f | count | sum | avg | max
----------------------------------+-------+--------------------------------+-------------------------+-------------------------
sysfs | 40998 | 35138 days 259797:16:29.93576 | 26:54:23.100394 | 173 days 16:16:15
tmpfs | 40507 | 35025 days 257298:57:48.690973 | 27:06:14.154311 | 173 days 16:16:15
usbfs | 38803 | 26681 days 241169:00:36.268676 | 22:43:03.543444 | 173 days 16:16:15
reiserfs | 19934 | 19257 days 133294:48:27.256508 | 29:52:18.181361 | 155 days 16:16:15
ext3 | 22077 | 16346 days 132190:42:38.862752 | 23:45:27.062502 | 173 days 16:16:15
ext2 | 9396 | 5629 days 63099:50:27.500173 | 21:05:37.103821 | 139 days 14:54:11
nfs | 2824 | 6373 days 23368:45:22.667638 | 2 days 14:26:11.502361 | 86 days 16:16:15
binfmt_misc | 4396 | 5421 days 33069:20:47.871638 | 1 day 13:07:06.944466 | 173 days 16:16:15
nfsd | 2231 | 4727 days 19824:00:00.354481 | 2 days 11:44:11.187967 | 89 days 16:16:15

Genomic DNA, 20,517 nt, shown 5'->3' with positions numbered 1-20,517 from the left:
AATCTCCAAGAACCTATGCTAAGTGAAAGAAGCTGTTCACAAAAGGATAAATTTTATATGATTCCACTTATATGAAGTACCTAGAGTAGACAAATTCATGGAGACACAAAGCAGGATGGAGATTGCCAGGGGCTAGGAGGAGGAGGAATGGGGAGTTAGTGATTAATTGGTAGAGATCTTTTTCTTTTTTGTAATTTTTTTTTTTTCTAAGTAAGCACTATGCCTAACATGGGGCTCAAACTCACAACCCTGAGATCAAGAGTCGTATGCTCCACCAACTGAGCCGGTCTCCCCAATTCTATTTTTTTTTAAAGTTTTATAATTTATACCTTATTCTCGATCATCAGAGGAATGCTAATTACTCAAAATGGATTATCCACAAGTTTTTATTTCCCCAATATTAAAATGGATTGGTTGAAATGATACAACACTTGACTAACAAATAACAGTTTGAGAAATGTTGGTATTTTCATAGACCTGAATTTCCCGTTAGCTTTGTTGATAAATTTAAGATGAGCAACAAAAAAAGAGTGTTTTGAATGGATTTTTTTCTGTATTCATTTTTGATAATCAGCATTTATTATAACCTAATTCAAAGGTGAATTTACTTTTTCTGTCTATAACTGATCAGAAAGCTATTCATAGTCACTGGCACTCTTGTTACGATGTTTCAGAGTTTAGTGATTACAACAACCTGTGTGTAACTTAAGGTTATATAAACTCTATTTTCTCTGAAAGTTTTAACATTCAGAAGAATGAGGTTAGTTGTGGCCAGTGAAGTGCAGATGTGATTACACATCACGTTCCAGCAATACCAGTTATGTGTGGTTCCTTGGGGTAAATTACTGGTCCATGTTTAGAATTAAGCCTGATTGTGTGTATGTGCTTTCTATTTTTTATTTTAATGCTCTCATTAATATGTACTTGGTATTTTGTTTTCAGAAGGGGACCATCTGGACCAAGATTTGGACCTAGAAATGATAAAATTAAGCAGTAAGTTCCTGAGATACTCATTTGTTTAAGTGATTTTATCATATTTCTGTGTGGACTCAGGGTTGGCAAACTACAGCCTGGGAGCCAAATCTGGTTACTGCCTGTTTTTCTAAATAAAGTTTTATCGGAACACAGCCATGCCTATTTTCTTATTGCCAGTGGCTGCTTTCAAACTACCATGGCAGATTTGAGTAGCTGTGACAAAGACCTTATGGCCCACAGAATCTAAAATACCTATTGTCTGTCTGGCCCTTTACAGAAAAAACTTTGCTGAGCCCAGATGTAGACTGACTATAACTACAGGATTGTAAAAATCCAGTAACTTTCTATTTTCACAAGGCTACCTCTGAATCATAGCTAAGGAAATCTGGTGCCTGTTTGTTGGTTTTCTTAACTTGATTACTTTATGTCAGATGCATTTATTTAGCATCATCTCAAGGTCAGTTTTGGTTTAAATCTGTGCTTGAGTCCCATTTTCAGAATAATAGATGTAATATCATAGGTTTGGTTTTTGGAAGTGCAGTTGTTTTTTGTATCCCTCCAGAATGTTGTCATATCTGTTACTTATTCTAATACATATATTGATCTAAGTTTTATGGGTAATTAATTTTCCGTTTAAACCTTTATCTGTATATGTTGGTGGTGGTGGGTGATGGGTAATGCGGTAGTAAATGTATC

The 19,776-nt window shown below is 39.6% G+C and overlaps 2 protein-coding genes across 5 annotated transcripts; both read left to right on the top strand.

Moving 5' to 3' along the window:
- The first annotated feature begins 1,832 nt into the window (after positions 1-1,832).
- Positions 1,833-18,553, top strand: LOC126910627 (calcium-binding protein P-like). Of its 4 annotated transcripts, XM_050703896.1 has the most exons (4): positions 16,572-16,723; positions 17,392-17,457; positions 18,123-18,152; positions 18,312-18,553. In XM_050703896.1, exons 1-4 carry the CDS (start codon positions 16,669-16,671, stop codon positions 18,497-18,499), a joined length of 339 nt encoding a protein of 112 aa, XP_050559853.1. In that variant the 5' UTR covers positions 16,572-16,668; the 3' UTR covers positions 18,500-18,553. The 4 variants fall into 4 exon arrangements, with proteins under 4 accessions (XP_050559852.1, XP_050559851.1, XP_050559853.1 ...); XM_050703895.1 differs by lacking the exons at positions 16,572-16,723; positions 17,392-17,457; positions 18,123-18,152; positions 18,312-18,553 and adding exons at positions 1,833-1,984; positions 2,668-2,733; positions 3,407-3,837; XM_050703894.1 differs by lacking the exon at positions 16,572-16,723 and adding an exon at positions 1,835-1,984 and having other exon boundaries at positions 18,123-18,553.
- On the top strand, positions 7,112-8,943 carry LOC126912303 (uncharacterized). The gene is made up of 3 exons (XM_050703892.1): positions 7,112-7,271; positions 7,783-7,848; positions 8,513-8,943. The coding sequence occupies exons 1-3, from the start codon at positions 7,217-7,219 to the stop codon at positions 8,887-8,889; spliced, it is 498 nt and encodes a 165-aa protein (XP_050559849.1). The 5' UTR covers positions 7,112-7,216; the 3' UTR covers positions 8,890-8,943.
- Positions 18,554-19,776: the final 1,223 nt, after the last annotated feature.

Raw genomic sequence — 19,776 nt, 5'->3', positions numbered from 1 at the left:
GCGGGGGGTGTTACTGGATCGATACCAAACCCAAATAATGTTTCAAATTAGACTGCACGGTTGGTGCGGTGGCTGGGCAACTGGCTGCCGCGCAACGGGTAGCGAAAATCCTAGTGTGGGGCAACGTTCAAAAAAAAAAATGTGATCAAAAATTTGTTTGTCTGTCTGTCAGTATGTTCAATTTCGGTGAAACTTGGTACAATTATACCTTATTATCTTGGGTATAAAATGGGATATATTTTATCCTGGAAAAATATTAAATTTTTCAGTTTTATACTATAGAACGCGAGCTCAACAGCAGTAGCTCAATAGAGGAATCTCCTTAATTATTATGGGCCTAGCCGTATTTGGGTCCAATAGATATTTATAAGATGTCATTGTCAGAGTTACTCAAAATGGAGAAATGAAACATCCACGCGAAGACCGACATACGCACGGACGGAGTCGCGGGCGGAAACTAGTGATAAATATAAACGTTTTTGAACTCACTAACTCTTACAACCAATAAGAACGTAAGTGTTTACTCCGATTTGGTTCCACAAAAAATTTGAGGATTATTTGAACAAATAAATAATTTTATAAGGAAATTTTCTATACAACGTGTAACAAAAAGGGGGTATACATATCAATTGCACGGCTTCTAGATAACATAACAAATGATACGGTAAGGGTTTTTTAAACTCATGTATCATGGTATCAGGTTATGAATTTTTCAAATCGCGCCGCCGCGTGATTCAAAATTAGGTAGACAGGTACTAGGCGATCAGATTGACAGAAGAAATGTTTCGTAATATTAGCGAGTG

xfs | 4326 | 4067 days 28000:38:11.762818 | 29:02:08.685105 | 139 days 14:54:11
vfat | 8684 | 2470 days 46585:39:49.859957 | 12:11:27.193673 | 68 days 16:16:15
ntfs | 8482 | 2382 days 47344:00:52.902741 | 12:19:17.846369 | 68 days 16:16:15
rpc_pipefs | 1188 | 3078 days 11297:55:12.600343 | 2 days 23:41:30.667172 | 173 days 16:16:15
reiser4 | 4409 | 1926 days 27479:22:27.459534 | 16:42:59.666015 | 28 days 16:16:15
^^^^^^^^^^^^^
autofs | 2030 | 2374 days 14512:14:16.617646 | 1 day 11:12:57.170748 | 54 days 16:16:15
ramfs | 2847 | 817 days 14809:30:42.122875 | 12:05:20.562741 | 32 days 16:16:15
selinuxfs | 600 | 1006 days 3466:41:58.91087 | 1 day 22:01:04.198185 | 173 days 16:16:15
smbfs | 222 | 1053 days 2155:11:48.374153 | 4 days 27:32:45.353037 | 122 days 16:20:01
jfs | 370 | 971 days 2435:07:17.805929 | 2 days 21:33:54.696773 | 160 days 16:16:15
iso9660 | 651 | 792 days 4698:41:27.153665 | 1 day 12:24:56.90807 | 84 days 16:06:15
subfs | 611 | 736 days 3482:38:06.342656 | 1 day 10:36:35.558662 | 122 days 16:20:01
devfs | 51 | 713 days 543:13:20.51142 | 13 days 34:10:50.99042 | 155 days 16:16:15
supermount | 260 | 437 days 1281:43:13.500606 | 1 day 21:16:05.359618 | 68 days 16:16:15
cifs | 506 | 222 days 2997:17:59.130448 | 16:27:11.381681 | 35 days 16:16:15
openpromfs | 53 | 296 days 631:17:42.10027 | 5 days 25:56:56.266043 | 43 days 16:16:15